Quintilian, and J.S. Watson. Institutes of Oratory. Edited by Lee Honeycutt, 2010. Kindle Electronic Edition. Book 11 Chapter 2.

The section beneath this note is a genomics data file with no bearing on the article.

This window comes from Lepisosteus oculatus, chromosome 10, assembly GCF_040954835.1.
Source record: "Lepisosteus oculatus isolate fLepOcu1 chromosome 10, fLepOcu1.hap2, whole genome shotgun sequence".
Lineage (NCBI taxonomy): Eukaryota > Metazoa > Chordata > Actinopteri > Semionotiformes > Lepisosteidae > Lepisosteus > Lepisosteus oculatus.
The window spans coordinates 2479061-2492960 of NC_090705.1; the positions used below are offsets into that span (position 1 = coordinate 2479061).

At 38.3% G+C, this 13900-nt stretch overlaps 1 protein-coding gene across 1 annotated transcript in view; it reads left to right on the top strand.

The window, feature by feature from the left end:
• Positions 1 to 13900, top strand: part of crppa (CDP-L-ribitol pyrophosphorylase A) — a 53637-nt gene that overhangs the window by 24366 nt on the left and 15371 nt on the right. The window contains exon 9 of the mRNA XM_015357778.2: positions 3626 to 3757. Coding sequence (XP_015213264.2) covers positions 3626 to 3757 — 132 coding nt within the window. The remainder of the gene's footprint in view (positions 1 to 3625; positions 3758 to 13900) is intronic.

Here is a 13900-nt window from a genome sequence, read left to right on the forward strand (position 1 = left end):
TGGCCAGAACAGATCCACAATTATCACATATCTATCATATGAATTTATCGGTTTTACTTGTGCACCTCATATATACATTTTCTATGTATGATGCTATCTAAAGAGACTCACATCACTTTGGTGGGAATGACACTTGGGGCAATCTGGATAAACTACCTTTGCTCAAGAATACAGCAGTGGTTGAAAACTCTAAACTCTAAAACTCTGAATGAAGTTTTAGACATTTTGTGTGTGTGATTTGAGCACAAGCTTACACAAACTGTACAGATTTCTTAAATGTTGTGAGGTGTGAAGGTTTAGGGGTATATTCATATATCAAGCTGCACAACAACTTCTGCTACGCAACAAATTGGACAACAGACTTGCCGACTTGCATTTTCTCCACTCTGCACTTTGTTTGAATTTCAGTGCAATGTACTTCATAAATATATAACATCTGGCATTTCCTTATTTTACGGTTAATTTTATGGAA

In book 11 chapter 2 Quintilian speaks of the cultivation and use of memory. While memory differs from one person to another, it can be strengthened. Everybody depends on memory for many daily tasks (Quintilian XI.2.1). It is necessary for the orator to remember an opponent’s points (Quintilian XI.2.2). It is also very important in extemporaneous speech to remember our organization (Quintilian XI.2.3). Those who can work with a strong memory are able to master very intricate arguments (Quintilian XI.2.8). Quintilian describes Simonides’ work with memorization tactics. He also observes that others have been masters of memory. Much seems to be related to an ability to construct memorable patterns (Quintilian XI.2.17). The patterns are associated with ideas for use in our argument. The speech becomes memorable in this way. Memorization of a large work is best done in small parts (Quintilian XI.2.27). Again, the tactic will differ from one person to another. Recognizable notes are also a great aid to the memory (Quintilian XI.2.32). Learning, studying, memorizing, and repeating information are critical habits for any rhetorician (Quintilian XI.2.40).